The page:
This seminar is titled “Brazil: Race, Class, and Gender,” and while the objective of the course is to attend to and explore each of these facets of Brazilian life, the structure of the course in fact reveals the difficulty and indeed impracticality of isolating for study any of the above components – race, class, or gender. Although drawing primarily on the work of anthropologists, we will also read from an interdisciplinary sampling of sociology, social history, literature, and poetry produced by both Brazilian and foreign authors.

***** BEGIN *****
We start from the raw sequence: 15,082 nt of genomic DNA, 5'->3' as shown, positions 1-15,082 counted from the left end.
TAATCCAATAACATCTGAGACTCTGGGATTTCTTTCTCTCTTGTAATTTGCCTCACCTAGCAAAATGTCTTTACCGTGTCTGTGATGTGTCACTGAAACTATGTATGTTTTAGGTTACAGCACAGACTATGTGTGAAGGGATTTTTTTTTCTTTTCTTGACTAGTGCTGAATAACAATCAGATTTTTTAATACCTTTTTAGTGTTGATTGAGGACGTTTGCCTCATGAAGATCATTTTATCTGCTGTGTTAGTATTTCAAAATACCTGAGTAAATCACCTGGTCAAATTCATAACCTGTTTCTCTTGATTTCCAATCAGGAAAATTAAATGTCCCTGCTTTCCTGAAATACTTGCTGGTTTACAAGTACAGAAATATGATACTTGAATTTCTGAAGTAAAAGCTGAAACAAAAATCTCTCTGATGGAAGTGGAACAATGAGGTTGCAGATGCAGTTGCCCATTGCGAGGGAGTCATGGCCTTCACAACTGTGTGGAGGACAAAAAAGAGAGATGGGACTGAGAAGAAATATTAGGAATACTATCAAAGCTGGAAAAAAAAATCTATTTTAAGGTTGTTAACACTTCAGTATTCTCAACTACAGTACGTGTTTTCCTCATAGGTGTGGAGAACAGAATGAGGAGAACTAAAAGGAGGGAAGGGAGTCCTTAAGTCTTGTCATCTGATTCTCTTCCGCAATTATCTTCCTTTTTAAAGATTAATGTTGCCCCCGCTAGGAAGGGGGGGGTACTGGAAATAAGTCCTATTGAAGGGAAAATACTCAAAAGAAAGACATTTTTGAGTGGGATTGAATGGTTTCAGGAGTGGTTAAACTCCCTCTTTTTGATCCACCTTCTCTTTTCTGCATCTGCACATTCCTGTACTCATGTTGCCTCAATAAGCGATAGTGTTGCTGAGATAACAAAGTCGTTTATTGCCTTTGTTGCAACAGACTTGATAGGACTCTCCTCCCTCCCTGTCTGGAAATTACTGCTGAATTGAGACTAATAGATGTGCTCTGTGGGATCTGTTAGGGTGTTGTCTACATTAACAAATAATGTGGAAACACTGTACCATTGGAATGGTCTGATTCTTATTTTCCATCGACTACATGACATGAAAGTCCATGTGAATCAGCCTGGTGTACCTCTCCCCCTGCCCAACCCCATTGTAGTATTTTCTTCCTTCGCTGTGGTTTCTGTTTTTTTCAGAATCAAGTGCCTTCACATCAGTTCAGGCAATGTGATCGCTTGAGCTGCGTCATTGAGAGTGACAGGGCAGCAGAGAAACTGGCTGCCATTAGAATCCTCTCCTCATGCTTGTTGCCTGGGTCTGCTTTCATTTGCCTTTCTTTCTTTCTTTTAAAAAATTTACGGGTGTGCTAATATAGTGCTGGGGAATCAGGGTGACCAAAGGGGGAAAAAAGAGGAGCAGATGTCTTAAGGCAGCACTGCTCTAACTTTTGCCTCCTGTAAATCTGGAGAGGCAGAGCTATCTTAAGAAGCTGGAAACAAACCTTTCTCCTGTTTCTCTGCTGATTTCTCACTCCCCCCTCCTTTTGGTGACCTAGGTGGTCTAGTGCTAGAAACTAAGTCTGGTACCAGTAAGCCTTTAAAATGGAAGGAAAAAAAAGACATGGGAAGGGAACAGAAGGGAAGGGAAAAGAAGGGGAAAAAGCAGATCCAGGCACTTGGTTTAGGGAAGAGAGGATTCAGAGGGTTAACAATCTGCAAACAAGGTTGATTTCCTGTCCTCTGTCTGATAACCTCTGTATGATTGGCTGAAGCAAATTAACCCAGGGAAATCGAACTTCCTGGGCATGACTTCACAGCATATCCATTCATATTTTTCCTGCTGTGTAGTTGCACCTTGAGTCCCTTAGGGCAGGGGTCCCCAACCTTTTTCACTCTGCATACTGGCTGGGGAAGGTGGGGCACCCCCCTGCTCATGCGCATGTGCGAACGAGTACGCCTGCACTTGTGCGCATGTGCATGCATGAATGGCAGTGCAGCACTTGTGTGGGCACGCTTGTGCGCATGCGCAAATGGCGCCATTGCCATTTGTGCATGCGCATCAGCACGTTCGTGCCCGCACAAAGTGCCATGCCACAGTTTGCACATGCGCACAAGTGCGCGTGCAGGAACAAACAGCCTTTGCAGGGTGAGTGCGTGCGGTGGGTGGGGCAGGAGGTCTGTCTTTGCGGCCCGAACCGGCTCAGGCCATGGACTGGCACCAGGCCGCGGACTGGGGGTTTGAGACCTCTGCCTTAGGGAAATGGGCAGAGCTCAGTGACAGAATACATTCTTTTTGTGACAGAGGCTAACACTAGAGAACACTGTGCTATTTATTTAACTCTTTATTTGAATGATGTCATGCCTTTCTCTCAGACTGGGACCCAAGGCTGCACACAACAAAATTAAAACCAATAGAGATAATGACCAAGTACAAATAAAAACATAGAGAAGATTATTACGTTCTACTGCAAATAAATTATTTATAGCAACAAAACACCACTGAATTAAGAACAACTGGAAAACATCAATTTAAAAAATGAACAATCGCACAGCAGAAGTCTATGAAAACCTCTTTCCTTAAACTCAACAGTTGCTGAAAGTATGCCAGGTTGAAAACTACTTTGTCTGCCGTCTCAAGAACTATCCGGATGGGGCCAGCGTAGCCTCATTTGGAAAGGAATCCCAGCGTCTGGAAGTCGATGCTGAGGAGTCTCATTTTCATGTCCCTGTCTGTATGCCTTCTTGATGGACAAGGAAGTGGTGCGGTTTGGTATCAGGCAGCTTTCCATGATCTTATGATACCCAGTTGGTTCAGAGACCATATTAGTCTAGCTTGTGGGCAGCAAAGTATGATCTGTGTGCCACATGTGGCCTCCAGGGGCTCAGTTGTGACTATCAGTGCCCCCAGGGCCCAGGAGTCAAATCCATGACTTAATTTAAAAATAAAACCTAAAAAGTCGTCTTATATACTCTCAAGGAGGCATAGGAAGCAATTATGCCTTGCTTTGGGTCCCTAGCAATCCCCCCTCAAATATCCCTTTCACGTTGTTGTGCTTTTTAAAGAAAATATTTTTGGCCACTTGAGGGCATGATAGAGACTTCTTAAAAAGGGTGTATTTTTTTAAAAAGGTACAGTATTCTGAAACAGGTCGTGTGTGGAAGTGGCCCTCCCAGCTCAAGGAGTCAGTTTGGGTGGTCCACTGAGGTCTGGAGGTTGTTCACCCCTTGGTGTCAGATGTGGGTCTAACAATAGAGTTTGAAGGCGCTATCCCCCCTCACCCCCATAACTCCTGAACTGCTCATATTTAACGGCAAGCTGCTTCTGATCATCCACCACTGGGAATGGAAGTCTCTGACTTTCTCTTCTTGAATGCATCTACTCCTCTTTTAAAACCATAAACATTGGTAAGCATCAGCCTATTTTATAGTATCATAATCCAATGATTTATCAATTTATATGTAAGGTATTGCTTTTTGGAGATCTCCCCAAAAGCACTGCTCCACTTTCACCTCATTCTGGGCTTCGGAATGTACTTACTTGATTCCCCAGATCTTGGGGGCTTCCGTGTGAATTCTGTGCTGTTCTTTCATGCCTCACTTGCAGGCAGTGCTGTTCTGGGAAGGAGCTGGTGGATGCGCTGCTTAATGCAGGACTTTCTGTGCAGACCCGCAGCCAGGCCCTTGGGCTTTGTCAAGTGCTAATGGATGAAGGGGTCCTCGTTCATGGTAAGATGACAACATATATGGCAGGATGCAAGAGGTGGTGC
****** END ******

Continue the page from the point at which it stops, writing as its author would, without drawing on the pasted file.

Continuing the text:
The course begins with a brief, historical overview of contemporary Brazil, starting with the region’s indigenous populations, European contact, colonization, and early nation building. We will examine the significance of slavery in Brazil, explore the multiple meanings of “racial democracy” as the term relates to notions of Brazilian national identity, and unpack shifting racial ideologies of the 20th Century. The course will be similarly concerned with shifting notions of masculinity and femininity, sexuality, and of course what all of this might mean in a country that is understood by much of the “outside world” as an epicenter of sensuality. Finally, this course looks to the history of social thought concerning race, class, and gender in Brazil to make sense of current social and political unrest.